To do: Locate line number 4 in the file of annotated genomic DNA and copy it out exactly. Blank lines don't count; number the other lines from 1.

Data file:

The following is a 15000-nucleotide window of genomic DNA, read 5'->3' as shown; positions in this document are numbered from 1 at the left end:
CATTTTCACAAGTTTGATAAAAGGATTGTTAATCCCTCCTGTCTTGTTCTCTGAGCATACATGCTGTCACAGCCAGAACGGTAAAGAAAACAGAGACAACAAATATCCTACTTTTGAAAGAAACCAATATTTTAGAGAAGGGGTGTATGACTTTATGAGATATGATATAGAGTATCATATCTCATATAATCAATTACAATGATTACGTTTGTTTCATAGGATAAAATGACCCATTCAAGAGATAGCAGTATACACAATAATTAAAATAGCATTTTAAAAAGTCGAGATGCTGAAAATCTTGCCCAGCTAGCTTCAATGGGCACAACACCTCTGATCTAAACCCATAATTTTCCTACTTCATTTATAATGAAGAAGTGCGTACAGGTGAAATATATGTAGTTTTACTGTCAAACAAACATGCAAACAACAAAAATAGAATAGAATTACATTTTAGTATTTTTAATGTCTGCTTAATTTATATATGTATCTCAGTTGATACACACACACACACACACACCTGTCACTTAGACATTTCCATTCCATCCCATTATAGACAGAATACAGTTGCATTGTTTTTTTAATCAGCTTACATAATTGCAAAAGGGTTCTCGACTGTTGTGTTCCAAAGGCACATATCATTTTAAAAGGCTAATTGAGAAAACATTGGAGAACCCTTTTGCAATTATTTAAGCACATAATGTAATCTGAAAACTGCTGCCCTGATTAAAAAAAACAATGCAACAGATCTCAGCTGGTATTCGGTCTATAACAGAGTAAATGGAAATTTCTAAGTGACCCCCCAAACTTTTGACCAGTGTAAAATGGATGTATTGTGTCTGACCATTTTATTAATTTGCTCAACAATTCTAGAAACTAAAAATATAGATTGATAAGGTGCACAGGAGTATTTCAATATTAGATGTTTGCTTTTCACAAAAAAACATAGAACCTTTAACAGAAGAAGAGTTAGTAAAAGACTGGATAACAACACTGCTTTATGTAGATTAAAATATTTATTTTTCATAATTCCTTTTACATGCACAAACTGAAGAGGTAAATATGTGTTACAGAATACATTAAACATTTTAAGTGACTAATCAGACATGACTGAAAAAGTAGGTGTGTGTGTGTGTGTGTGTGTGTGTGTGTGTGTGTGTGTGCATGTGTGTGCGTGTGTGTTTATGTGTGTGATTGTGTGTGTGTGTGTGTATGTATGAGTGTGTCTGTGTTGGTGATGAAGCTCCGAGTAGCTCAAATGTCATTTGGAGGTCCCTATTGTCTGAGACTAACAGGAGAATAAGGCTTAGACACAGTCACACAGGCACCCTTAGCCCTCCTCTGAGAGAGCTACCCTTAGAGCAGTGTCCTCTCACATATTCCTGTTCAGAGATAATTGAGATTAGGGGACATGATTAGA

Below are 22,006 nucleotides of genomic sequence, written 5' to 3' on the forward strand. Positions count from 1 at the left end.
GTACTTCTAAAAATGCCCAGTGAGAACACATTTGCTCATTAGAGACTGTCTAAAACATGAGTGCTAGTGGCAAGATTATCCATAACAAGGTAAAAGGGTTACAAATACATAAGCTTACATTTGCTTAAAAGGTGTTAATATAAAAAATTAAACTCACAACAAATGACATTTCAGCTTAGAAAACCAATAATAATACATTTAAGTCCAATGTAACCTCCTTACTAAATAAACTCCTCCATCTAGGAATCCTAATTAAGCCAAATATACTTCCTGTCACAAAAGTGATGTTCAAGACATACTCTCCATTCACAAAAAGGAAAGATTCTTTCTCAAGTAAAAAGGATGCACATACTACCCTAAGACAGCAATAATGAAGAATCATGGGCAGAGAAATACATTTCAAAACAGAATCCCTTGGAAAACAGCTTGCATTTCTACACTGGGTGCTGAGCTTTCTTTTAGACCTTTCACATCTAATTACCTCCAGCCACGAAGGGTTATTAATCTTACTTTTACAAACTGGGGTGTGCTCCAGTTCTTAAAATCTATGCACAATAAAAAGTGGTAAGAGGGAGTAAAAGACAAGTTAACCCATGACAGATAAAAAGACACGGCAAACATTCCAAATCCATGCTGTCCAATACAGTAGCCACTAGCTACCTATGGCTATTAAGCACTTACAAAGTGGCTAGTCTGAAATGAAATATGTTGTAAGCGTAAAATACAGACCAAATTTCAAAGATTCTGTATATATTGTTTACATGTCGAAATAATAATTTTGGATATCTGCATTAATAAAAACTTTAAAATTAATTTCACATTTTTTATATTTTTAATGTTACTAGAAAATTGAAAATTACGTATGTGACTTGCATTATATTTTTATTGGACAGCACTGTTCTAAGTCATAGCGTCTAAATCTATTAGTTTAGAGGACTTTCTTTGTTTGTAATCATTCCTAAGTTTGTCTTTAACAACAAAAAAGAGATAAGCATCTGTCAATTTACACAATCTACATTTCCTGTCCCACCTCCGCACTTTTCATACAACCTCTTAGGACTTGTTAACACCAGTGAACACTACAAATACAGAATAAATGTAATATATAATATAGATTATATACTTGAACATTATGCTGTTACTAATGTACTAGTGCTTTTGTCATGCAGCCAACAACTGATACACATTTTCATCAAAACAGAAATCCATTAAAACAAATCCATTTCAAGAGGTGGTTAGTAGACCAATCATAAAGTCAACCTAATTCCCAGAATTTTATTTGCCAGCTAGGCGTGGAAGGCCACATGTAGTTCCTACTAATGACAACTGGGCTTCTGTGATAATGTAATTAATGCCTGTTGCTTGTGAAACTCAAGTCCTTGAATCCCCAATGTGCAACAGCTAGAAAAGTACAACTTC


GTACTTCTAAAAATGCCCAGTGAGAACACATTTGCTCATTAGAGACTGTCTAAAACATGAGTGCTAGTGGCAAGATTATCCATAACAAGGTAAAAGGGTTACAAATACATAAGCTTACATTTGCTTAAAAGGTGTTAATATAAAAAATTAAACTCACAACAAATGACATTTCAGCTTAGAAAACCAATAATAATACATTTAAGTCCAATGTAACCTCCTTACTAAATAAACTCCTCCATCTAGGAATCCTAATTAAGCCAAATATACTTCCTGTCACAAAAGTGATGTTCAAGACATACTCTCCATTCACAAAAAGGAAAGATTCTTTCTCAAGTAAAAAGGATGCACATACTACCCTAAGACAGCAATAATGAAGAATCATGGGCAGAGAAATACATTTCAAAACAGAATCCCTTGGAAAACAGCTTGCATTTCTACACTGGGTGCTGAGCTTTCTTTTAGACCTTTCACATCTAATTACCTCCAGCCACGAAGGGTTATTAATCTTACTTTTACAAACTGGGGTGTGCTCCAGTTCTTAAAATCTATGCACAATAAAAAGTGGTAAGAGGGAGTAAAAGACAAGTTAACCCATGACAGATAAAAAGACACGGCAAACATTCCAAATCCATGCTGTCCAATACAGTAGCCACTAGCTACCTATGGCTATTAAGCACTTACAAAGTGGCTAGTCTGAAATGAAATATGTTGTAAGCGTAAAATACAGACCAAATTTCAAAGATTCTGTATATATTGTTTACATGTCGAAATAATAATTTTGGATATCTGCATTAATAAAAACTTTAAAATTAATTTCACATTTTTTATATTTTTAATGTTACTAGAAAATTGAAAATTACGTATGTGACTTGCATTATATTTTTATTGGACAGCACTGTTCTAAGTCATAGCGTCTAAATCTATTAGTTTAGAGGACTTTCTTTGTTTGTAATCATTCCTAAGTTTGTCTTTAACAACAAAAAAGAGATAAGCATCTGTCAATTTACACAATCTACATTTCCTGTCCCACCTCCGCACTTTTCATACAACCTCTTAGGACTTGTTAACACCAGTGAACACTACAAATACAGAATAAATGTAATATATAATATAGATTATATACTTGAACATTATGCTGTTACTAATGTACTAGTGCTTTTGTCATGCAGCCAACAACTGATACACATTTTCATCAAAACAGAAATCCATTAAAACAAATCCATTTCAAGAGGTGGTTAGTAGACCAATCATAAAGTCAACCTAATTCCCAGAATTTTATTTGCCAGCTAGGCGTGGAAGGCCACATGTAGTTCCTACTAATGACAACTGGGCTTCTGTGATAATGTAATTAATGCCTGTTGCTTGTGAAACTCAAGTCCTTGAATCCCCAATGTGCAACAGCTAGAAAAGTACAACTTC